…it goes on the explain the method behind how researchers are planning to study what is normal Facebook use for an individual, and how that can be used as an indicator of a shift activity and perhaps mood.

The Facebook use in Affective Disord​ers (FAD) Study is currently underway in Melbourne, Australia; it’s a collaboration between researchers from the Monash Alfred Psychiatry Centre and computer scientists from the School of Intelligent Systems at RMIT University. It tracks the Facebook activity and mood of participants with bipolar disorder to work out what “normal” is for them, with the hope of alerting subjects when they begin to stray from their usual patterns towards a potential relapse. ~ Raisin Kiberd

In my research I even found a researcher from Michigan who is testing a phone app that would predict Manic episodes in Bipolar patients by monitoring the user’s voice. The app would record the user’s voice picking up changes in speech patterns, intonations and speed to predict a manic episode. The data would be sent to the user’s doctor for monitoring so that the doctor could be aware of the patient’s possible oncoming episode. You can read more about it hereApp May Help Predict Manic Episodes in Bipolar Disorder

I suppose then, that I am not the only person to have noticed that there might just be a link here. I’m not sure how soon we will have access to any of these apps or on-line tools to monitor our social media activity, or that anybody would want them to, but I do think that it is a good tool that we can use ourselves. I find it particularly helpful in a hypo-manic stage. If I am depressed, it doesn’t take the guilt of not keeping up my on-line presence to let me know that I am depressed, but when I feel good, that is when I might need to pay more attention.

There is a fine line between happiness and illness with this disorder. It is actually one of the things I find most frustrating. I am never quite sure if I am doing well and am happy or if I am becoming manic and need to monitor myself after I finally feel great. Is it happy or is it hypo mania? It is extremely disappointing to discover that it is the latter, and that it is now time to medicate away the enthusiasm. I think with experience we get closer to understanding on what side of that fine line we are on, and if it is travelling in one direction or the other. I believe that happiness is feeling good without needing to do, or be or go, or have anything. It is quiet, contentment, without the busy, racing sun storm. There you go, I think I am getting closer to recognising that line after all.

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10 Comments on “Social Media & Bipolar Disorder | Can Social Media Activity Predict Depressive Or Manic Episodes?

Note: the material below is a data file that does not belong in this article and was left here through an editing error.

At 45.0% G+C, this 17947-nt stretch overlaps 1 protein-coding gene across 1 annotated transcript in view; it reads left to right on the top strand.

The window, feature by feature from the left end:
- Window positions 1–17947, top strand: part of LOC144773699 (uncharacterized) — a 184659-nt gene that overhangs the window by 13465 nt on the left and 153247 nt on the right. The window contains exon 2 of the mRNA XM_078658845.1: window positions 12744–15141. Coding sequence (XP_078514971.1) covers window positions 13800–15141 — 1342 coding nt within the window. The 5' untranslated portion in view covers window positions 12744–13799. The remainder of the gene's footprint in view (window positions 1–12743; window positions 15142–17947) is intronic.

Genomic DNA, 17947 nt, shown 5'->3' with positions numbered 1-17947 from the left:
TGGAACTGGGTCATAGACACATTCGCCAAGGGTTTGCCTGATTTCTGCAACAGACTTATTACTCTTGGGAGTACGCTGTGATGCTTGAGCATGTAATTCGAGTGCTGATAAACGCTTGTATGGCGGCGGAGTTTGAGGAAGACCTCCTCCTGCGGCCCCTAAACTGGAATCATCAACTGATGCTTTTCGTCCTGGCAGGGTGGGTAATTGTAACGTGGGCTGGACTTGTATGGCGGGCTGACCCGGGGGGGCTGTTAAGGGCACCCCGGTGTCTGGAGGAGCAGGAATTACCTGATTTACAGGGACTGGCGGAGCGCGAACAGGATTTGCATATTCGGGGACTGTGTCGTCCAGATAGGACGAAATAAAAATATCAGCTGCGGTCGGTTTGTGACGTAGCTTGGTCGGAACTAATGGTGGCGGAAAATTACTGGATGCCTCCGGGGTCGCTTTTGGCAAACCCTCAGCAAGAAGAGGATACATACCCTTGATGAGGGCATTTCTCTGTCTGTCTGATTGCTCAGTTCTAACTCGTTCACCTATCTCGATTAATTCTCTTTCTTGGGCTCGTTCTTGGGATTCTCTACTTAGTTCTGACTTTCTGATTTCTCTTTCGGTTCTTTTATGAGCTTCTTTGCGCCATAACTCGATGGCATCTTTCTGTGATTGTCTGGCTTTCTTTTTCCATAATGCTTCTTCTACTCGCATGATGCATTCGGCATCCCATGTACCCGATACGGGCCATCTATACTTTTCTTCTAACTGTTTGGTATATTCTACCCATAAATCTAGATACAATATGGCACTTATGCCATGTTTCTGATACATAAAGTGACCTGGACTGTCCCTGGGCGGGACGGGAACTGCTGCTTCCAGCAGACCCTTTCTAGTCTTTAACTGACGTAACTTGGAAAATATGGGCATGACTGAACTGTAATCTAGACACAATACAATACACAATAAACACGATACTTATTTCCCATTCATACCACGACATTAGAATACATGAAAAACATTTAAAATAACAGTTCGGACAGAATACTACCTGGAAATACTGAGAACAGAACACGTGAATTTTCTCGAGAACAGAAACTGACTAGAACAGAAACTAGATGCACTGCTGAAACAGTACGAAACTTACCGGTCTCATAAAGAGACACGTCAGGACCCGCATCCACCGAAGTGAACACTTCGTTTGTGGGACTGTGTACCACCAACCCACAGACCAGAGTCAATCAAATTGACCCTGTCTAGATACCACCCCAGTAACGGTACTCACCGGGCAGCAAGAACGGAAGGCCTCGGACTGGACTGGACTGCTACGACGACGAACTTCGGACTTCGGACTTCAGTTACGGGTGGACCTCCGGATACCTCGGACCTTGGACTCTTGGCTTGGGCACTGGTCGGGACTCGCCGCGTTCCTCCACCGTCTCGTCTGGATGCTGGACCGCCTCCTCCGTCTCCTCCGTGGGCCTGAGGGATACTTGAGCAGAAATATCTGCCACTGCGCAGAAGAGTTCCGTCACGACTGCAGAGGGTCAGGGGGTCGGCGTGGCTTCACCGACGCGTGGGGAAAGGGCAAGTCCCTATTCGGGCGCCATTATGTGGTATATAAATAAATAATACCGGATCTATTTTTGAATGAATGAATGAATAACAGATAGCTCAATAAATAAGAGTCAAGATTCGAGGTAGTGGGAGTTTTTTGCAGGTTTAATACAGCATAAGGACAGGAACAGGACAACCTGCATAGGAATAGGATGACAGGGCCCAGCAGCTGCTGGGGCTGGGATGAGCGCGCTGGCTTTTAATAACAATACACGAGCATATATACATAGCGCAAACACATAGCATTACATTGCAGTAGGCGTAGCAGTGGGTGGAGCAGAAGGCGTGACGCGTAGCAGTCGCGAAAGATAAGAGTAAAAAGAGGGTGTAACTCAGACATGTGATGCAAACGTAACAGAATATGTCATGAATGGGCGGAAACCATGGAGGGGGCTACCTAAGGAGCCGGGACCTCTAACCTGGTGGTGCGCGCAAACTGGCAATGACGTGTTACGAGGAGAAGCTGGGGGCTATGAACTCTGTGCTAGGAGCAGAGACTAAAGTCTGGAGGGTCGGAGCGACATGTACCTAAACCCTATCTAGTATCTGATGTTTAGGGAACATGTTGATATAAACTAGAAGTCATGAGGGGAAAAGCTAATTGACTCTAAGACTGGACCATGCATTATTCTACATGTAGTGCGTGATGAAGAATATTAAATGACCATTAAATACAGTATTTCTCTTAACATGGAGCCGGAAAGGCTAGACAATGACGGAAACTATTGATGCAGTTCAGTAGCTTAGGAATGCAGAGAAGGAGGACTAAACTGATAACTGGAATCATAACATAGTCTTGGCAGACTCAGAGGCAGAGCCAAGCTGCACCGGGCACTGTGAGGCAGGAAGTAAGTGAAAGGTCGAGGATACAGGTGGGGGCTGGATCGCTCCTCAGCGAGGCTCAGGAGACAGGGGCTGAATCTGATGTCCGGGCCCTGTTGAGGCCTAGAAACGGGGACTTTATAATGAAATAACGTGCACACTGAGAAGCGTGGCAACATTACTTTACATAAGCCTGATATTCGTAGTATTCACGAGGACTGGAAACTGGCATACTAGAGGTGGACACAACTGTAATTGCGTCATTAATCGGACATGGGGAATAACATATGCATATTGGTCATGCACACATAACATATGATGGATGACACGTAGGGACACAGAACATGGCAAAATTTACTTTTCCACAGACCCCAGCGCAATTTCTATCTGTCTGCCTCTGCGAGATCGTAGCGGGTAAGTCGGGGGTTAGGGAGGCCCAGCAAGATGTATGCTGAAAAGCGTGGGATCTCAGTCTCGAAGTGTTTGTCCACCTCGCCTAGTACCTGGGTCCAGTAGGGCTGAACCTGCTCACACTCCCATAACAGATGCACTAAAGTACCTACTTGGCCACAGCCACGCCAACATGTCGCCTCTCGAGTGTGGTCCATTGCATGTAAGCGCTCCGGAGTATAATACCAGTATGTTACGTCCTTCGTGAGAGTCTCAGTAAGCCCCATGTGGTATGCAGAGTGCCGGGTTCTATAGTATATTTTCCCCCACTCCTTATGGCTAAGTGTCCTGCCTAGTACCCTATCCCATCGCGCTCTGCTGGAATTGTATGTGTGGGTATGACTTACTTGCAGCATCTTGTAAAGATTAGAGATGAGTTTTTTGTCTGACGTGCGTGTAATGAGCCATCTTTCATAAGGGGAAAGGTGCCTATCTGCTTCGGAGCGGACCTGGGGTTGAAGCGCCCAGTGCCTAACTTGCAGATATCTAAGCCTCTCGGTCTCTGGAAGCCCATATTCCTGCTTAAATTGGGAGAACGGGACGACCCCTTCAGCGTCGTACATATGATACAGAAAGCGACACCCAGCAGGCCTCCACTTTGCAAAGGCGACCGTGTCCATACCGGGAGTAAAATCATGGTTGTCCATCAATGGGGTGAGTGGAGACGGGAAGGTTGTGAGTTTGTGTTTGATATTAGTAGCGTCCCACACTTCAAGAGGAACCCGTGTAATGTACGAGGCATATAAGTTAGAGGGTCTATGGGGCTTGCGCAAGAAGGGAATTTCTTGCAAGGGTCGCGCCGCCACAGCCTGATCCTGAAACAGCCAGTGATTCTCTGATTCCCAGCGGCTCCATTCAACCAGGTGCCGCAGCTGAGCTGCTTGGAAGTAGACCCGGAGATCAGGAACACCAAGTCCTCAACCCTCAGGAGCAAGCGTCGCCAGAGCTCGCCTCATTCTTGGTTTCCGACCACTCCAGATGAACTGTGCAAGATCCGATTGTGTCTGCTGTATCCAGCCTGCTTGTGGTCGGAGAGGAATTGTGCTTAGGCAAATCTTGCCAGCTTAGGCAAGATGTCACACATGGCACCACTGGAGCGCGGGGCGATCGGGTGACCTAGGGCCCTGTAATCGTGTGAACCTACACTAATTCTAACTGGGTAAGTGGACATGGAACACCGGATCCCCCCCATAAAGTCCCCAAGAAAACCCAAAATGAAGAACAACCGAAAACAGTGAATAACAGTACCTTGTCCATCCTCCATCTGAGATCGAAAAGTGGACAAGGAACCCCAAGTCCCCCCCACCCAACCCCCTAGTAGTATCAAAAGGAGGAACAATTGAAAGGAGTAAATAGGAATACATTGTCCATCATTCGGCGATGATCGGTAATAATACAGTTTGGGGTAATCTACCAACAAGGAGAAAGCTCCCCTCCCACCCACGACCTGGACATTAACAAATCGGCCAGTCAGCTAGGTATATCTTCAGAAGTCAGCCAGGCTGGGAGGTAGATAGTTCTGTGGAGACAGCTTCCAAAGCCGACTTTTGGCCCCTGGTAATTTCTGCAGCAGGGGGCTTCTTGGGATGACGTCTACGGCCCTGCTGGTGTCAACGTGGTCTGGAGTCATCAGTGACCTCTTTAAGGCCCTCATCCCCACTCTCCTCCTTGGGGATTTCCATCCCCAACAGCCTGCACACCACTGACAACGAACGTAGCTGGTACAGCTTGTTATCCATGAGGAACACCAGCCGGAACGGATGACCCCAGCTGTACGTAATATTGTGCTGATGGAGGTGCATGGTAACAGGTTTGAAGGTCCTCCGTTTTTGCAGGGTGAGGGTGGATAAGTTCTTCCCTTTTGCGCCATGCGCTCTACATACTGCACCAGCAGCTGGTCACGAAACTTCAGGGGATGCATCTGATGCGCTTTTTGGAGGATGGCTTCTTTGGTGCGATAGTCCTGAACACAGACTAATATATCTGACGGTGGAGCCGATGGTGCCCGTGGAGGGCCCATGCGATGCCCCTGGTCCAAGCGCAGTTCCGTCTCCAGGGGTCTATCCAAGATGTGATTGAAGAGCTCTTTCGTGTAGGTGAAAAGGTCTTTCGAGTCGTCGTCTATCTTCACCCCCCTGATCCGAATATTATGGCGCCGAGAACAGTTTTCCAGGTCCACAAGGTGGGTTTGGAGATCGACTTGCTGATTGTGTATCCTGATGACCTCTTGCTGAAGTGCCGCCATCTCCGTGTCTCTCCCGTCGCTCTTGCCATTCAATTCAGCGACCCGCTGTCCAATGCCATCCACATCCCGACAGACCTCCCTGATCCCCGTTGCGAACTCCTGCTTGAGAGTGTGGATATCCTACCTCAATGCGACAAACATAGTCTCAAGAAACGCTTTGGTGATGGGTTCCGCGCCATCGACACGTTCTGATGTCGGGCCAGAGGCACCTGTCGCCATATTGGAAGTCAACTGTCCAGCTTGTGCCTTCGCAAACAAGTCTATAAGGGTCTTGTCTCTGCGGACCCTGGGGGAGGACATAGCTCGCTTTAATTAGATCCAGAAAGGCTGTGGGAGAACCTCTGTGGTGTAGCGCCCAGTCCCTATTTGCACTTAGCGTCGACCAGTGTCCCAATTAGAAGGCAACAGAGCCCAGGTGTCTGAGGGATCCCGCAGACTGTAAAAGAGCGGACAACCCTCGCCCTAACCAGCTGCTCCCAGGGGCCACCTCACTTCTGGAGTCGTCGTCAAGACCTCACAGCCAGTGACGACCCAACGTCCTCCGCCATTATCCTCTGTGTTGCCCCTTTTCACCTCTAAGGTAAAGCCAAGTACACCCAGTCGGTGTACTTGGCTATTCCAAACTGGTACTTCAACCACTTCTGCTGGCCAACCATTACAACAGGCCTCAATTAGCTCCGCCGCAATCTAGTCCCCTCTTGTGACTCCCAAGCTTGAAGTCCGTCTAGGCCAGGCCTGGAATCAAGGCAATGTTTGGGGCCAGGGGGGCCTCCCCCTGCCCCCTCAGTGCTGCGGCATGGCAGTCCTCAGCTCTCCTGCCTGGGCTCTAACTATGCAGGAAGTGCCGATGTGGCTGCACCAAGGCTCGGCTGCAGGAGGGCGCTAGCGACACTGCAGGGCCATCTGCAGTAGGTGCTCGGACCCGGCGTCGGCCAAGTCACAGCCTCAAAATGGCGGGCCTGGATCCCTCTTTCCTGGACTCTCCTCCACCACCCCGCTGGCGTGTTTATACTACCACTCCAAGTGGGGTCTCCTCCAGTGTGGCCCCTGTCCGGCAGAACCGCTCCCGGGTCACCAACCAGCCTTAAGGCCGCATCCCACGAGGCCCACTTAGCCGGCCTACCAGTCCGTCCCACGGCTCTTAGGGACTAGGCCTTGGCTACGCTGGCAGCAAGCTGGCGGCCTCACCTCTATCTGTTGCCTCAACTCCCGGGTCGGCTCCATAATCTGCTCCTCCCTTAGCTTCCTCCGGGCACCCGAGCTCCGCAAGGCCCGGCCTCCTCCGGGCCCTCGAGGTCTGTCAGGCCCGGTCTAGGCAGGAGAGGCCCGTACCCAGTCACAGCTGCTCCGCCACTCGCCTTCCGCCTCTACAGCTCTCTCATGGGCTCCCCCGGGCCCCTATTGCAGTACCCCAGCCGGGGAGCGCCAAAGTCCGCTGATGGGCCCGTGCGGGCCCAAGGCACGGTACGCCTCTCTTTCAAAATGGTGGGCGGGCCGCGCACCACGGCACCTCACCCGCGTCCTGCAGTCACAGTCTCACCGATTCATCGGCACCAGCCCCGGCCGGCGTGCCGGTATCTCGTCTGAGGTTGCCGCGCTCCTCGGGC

1. Hi! This is a really good post! Thank you for sharing. My sister is currently going through a hypomanic episode and as you noted, has had a lot of activity on Facebook. I was wondering if you had any advice on helping her tone it down so she has less explaining to do when she’s better?

    Liked by 1 person

    • Hi Tee, I’m sorry for the late response. I too have been on a bit of a ride. As for your question….hmmm. It’s a tough one because her posts (likely enthusiastic?) are genuine. I mean, she most likely is genuine in her advice, opinions, or whatever it is that she is putting out there. You are correct though, even if there isn’t much explaining to do, she might regret putting herself out there to that degree. In my opinion, I would be very gentle in my approach. Maybe compliment her on her ideas or comments, then remind her that some things she should keep for herself. That she is unique and special and that it is best to be discerning when giving of yourself, because not everybody will appreciate her the way that she deserves to be appreciated. That she is worth saving what she has to offer for those closest to her. (…don’t offer pearls before swine…). I hope that this advice does not come too late and that she is able to get medical help to even out her moods. Is she presently under the care of a psychiatrist or GP? Feel free to write me if you need to talk. Good luck!

      Like

  2. Of course then you have another source of anxiety. Worrying that an aberration in your social media profile – for whatever reason – might trigger an unwanted or inappropriate response from those monitoring it.

    I could imagine an exchange like this:

    *ring*ring*

    “Hi, who is it?”

    “It’s Maria from the Social Media Mental Health Monitoring Center. We were just wondering if there was anything we could do to help.”

    “That depends. Are you any good at recovering a crashed system disk?”

    Like

    • Yes, and what happens when some thing you post is misinterpreted and you are suddenly a “danger to yourself or others”. That would all depend on how much power is given to whom, then you are at the mercy of their opinion of the situation.

      Liked by 1 person

  3. Great insightful post. I do notice that I use social media more actively when in manic episodes. I hope developers are onto something!

    Liked by 2 people